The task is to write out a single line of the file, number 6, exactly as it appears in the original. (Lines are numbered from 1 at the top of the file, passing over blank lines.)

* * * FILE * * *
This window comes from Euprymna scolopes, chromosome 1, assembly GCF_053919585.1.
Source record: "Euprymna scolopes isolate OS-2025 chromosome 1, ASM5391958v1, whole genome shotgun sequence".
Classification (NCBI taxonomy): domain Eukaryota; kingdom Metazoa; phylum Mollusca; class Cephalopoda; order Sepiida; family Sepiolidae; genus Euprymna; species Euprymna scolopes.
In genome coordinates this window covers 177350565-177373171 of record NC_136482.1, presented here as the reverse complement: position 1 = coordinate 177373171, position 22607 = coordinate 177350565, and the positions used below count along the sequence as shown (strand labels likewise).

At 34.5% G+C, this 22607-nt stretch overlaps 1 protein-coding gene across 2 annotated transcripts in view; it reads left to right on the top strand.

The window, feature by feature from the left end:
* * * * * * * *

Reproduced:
The window, feature by feature from the left end: